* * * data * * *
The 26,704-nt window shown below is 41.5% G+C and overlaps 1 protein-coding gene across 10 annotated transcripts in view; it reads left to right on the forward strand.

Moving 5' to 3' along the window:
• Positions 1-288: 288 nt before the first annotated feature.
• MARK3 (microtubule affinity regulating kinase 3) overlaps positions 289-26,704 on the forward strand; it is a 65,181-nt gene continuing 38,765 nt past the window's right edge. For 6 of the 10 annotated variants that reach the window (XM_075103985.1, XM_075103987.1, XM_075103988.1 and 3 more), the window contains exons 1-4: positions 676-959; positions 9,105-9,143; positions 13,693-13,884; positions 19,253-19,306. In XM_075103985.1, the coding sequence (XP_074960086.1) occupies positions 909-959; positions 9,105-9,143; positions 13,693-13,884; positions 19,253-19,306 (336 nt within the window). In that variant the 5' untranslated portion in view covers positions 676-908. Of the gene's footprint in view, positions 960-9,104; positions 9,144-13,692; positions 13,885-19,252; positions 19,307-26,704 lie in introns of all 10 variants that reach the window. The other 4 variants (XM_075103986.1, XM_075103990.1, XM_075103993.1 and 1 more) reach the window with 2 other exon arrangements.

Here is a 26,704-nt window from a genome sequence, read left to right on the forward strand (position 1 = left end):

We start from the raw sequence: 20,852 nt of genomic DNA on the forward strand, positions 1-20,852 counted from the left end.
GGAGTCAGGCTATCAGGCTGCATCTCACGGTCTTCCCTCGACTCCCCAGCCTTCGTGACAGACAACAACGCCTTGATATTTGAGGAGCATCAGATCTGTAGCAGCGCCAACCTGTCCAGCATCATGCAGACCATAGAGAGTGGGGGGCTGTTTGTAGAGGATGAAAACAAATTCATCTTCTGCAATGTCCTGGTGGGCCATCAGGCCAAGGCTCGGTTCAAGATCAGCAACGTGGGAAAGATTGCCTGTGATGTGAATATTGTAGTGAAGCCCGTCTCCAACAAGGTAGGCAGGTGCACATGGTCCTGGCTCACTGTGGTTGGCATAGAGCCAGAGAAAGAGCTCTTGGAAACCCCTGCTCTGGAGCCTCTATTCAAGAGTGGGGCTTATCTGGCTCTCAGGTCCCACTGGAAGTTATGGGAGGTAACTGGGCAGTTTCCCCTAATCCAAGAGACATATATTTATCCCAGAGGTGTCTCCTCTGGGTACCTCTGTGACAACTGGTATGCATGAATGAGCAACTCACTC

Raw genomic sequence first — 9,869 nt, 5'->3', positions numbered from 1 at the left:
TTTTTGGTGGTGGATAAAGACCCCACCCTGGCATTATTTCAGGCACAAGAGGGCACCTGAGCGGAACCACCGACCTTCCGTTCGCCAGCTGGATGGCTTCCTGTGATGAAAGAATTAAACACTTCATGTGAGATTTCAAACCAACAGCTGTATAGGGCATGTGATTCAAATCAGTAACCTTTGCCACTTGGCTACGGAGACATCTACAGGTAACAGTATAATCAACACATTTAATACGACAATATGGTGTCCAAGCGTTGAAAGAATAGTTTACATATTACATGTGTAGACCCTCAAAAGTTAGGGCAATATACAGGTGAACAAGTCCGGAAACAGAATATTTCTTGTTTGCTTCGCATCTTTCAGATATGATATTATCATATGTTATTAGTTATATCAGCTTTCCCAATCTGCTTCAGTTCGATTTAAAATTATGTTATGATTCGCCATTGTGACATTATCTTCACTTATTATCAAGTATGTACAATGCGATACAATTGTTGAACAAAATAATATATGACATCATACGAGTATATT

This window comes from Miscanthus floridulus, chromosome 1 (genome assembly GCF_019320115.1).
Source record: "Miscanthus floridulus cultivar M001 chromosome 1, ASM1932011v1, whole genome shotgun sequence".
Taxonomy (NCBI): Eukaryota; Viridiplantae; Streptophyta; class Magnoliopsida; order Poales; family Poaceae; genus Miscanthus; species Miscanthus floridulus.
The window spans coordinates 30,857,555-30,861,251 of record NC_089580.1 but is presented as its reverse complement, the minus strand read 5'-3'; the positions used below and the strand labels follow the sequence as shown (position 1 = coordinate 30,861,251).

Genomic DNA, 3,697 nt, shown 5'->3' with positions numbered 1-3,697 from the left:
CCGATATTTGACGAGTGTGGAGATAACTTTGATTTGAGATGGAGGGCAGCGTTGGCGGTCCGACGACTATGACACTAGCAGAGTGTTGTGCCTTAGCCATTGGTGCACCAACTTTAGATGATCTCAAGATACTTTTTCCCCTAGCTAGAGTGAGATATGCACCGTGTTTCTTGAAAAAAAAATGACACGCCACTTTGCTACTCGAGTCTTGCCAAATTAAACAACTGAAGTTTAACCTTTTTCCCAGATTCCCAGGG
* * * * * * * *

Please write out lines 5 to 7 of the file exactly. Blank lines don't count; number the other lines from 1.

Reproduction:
Here is a 26,704-nt window from a genome sequence, read left to right on the forward strand (position 1 = left end):

We start from the raw sequence: 20,852 nt of genomic DNA on the forward strand, positions 1-20,852 counted from the left end.
GGAGTCAGGCTATCAGGCTGCATCTCACGGTCTTCCCTCGACTCCCCAGCCTTCGTGACAGACAACAACGCCTTGATATTTGAGGAGCATCAGATCTGTAGCAGCGCCAACCTGTCCAGCATCATGCAGACCATAGAGAGTGGGGGGCTGTTTGTAGAGGATGAAAACAAATTCATCTTCTGCAATGTCCTGGTGGGCCATCAGGCCAAGGCTCGGTTCAAGATCAGCAACGTGGGAAAGATTGCCTGTGATGTGAATATTGTAGTGAAGCCCGTCTCCAACAAGGTAGGCAGGTGCACATGGTCCTGGCTCACTGTGGTTGGCATAGAGCCAGAGAAAGAGCTCTTGGAAACCCCTGCTCTGGAGCCTCTATTCAAGAGTGGGGCTTATCTGGCTCTCAGGTCCCACTGGAAGTTATGGGAGGTAACTGGGCAGTTTCCCCTAATCCAAGAGACATATATTTATCCCAGAGGTGTCTCCTCTGGGTACCTCTGTGACAACTGGTATGCATGAATGAGCAACTCACTC